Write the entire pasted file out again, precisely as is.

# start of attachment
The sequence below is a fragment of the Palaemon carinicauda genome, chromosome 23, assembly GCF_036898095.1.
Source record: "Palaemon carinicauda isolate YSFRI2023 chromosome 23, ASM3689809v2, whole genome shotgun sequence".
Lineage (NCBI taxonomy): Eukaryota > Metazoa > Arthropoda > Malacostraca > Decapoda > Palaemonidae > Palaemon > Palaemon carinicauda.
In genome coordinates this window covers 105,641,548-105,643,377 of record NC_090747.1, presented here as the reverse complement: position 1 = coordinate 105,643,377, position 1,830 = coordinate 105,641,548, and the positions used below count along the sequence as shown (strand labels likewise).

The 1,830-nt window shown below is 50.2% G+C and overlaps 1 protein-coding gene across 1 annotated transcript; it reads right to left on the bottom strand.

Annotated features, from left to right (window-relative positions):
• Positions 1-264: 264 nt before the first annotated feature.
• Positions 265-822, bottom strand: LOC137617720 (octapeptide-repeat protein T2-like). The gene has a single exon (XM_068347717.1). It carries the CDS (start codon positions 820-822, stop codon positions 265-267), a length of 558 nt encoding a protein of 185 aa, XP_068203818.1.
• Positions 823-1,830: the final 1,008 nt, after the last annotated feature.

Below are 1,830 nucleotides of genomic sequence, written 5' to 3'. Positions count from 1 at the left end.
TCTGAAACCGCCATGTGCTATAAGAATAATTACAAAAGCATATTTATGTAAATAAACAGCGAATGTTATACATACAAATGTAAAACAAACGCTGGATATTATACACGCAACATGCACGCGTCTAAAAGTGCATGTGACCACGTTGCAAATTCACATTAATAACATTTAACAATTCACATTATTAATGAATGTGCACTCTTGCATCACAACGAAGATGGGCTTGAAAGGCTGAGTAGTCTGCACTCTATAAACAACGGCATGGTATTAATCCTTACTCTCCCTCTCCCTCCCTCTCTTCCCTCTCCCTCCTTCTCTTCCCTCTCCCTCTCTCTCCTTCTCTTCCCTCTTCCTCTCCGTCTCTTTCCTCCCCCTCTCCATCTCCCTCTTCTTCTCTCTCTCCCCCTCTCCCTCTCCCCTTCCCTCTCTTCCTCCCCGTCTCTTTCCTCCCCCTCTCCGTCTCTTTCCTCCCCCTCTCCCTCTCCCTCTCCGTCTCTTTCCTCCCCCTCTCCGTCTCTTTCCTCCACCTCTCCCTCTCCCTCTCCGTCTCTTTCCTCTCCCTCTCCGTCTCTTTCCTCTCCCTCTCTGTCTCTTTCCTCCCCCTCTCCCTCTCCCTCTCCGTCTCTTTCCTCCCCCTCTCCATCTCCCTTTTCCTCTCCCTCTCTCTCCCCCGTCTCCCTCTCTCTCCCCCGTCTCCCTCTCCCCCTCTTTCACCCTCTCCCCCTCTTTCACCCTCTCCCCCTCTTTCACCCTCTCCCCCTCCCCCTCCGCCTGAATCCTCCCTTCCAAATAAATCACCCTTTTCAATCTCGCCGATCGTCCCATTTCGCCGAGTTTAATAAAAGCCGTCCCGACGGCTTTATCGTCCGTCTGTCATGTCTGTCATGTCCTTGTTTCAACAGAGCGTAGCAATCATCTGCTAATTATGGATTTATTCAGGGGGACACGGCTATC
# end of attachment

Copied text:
The sequence below is a fragment of the Palaemon carinicauda genome, chromosome 23, assembly GCF_036898095.1.
Source record: "Palaemon carinicauda isolate YSFRI2023 chromosome 23, ASM3689809v2, whole genome shotgun sequence".
Lineage (NCBI taxonomy): Eukaryota > Metazoa > Arthropoda > Malacostraca > Decapoda > Palaemonidae > Palaemon > Palaemon carinicauda.
In genome coordinates this window covers 105,641,548-105,643,377 of record NC_090747.1, presented here as the reverse complement: position 1 = coordinate 105,643,377, position 1,830 = coordinate 105,641,548, and the positions used below count along the sequence as shown (strand labels likewise).

The 1,830-nt window shown below is 50.2% G+C and overlaps 1 protein-coding gene across 1 annotated transcript; it reads right to left on the bottom strand.

Annotated features, from left to right (window-relative positions):
• Positions 1-264: 264 nt before the first annotated feature.
• Positions 265-822, bottom strand: LOC137617720 (octapeptide-repeat protein T2-like). The gene has a single exon (XM_068347717.1). It carries the CDS (start codon positions 820-822, stop codon positions 265-267), a length of 558 nt encoding a protein of 185 aa, XP_068203818.1.
• Positions 823-1,830: the final 1,008 nt, after the last annotated feature.

Below are 1,830 nucleotides of genomic sequence, written 5' to 3'. Positions count from 1 at the left end.
TCTGAAACCGCCATGTGCTATAAGAATAATTACAAAAGCATATTTATGTAAATAAACAGCGAATGTTATACATACAAATGTAAAACAAACGCTGGATATTATACACGCAACATGCACGCGTCTAAAAGTGCATGTGACCACGTTGCAAATTCACATTAATAACATTTAACAATTCACATTATTAATGAATGTGCACTCTTGCATCACAACGAAGATGGGCTTGAAAGGCTGAGTAGTCTGCACTCTATAAACAACGGCATGGTATTAATCCTTACTCTCCCTCTCCCTCCCTCTCTTCCCTCTCCCTCCTTCTCTTCCCTCTCCCTCTCTCTCCTTCTCTTCCCTCTTCCTCTCCGTCTCTTTCCTCCCCCTCTCCATCTCCCTCTTCTTCTCTCTCTCCCCCTCTCCCTCTCCCCTTCCCTCTCTTCCTCCCCGTCTCTTTCCTCCCCCTCTCCGTCTCTTTCCTCCCCCTCTCCCTCTCCCTCTCCGTCTCTTTCCTCCCCCTCTCCGTCTCTTTCCTCCACCTCTCCCTCTCCCTCTCCGTCTCTTTCCTCTCCCTCTCCGTCTCTTTCCTCTCCCTCTCTGTCTCTTTCCTCCCCCTCTCCCTCTCCCTCTCCGTCTCTTTCCTCCCCCTCTCCATCTCCCTTTTCCTCTCCCTCTCTCTCCCCCGTCTCCCTCTCTCTCCCCCGTCTCCCTCTCCCCCTCTTTCACCCTCTCCCCCTCTTTCACCCTCTCCCCCTCTTTCACCCTCTCCCCCTCCCCCTCCGCCTGAATCCTCCCTTCCAAATAAATCACCCTTTTCAATCTCGCCGATCGTCCCATTTCGCCGAGTTTAATAAAAGCCGTCCCGACGGCTTTATCGTCCGTCTGTCATGTCTGTCATGTCCTTGTTTCAACAGAGCGTAGCAATCATCTGCTAATTATGGATTTATTCAGGGGGACACGGCTATC